Hydrophobia (video game)
Hydrophobia is a survival-adventure video game developed and published by Dark Energy Digital for Microsoft Windows, the PlayStation 3 and by Microsoft Studios for Xbox Live Arcade. The game was released for Xbox Live Arcade on September 29, 2010, as part of Xbox Live's 'Games Feast' promotion, marking the first of three episodes. The PC version was released on May 9, 2011. The PlayStation 3 version was released on November 1, 2011 in North America and November 2, 2011 in Europe.
|Developer(s)||Dark Energy Digital|
|Publisher(s)||Dark Energy Digital
Microsoft Studios (XBLA)
|Release||Xbox Live Arcade
|Genre(s)||Survival horror, adventure|
The game's engine, HydroEngine, provides realistic fluid dynamics technology for flowing water, allowing it to interact with the surroundings. The levels in the game were designed using InfiniteWorlds; a game creation system which uses bespoke procedural technology to significantly reduce file sizes, decreasing the overall file size of the game.
Hydrophobia was met with a mixed reception, with an aggregate score of 59/100 on Metacritic and 61.43% at GameRankings. Reviews have been polarized, ranging from a 20% approval to 90%. Reviewers generally praised the game's dynamic water system, but felt the game was too short and repetitive. The developers released a title update on December 21, 2010 addressing the complaints from feedback and reviews.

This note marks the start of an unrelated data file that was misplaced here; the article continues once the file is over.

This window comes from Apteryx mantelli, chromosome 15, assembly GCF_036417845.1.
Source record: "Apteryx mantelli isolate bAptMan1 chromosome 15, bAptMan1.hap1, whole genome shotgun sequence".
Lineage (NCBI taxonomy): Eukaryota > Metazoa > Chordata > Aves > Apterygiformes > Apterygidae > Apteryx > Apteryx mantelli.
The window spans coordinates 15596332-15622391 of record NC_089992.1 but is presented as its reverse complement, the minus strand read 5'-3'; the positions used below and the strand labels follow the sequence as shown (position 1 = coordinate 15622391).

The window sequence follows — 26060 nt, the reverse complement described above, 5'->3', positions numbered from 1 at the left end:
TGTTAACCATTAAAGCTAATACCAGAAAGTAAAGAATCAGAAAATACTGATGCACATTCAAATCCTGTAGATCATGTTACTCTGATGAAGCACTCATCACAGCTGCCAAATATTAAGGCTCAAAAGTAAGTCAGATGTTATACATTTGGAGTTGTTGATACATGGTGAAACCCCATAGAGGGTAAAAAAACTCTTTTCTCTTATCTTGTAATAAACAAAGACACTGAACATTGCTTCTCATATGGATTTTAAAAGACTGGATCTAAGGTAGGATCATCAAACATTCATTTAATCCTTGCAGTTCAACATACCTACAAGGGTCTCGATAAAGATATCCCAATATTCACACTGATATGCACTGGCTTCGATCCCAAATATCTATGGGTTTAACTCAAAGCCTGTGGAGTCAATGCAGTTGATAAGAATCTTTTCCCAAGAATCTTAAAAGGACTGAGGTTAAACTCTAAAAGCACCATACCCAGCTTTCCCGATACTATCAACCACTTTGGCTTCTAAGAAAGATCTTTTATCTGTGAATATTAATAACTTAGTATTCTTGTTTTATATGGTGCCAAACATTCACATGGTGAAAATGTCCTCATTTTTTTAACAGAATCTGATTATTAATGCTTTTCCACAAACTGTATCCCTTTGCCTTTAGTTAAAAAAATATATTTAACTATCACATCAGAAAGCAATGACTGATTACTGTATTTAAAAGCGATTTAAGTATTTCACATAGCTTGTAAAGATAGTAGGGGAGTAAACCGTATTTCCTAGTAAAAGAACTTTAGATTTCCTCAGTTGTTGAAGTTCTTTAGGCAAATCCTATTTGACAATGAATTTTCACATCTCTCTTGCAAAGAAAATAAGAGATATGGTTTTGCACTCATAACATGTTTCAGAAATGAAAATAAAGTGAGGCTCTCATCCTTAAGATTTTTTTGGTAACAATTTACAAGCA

Gameplay involves the player being able to interact with the environment, and the realistic water dynamics. Rob Hewson[who?] stated that "player versus environment is certainly a large part of the experience, the wonderful thing about water is that it is constantly affecting every area of the environment, so you get incredible amounts of emergent behaviour. The player constantly has to adapt to the environment and react quickly because doors, walls and windows are going to cave in differently each time according to the distribution of water."
Players can visit previous locations that have been submerged and are able to interact with them in various ways. Hewson stated that players are able to "fight through an area one time and there might be a foot of water flowing around and affecting the environment, another person might play through the same area and blow out walls or windows causing a great deal of water to flow into the scene, meaning perhaps the gameplay switches to floating cover. Another player might shoot fuel barrels which let even more water into the scene but also spawn floating fuel fires which are carried around with the flow and find they need to resort to underwater action."
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The game is set in the mid 21st century when the world has fallen into the chaos of the "Great Population Flood", and takes place aboard the Queen of the World, a city-sized luxury ocean vessel, built by a group of corporate giants known as the Five Founding Fathers; the group who, due to the QOTW, have prospered while the rest of the world suffered. At the beginning of the game, the craft is bombed by a group of fanatical terrorists known as the Malthusians—named after political economist Thomas Malthus who predicted that population growth would one day outpace agricultural production, returning society to a subsistent level of existence. The Malthusians have a plan to murder the vast majority of humans on the planet, so that the survivors wouldn't suffer from the effects of the population explosion. Their slogans, including "Save the World - Kill Yourself", are written on the walls and displayed on computer screens all over the ship. Kate Wilson, the protagonist, is a systems engineer who becomes a reluctant hero when the Malthusians attack and take over the QOTW.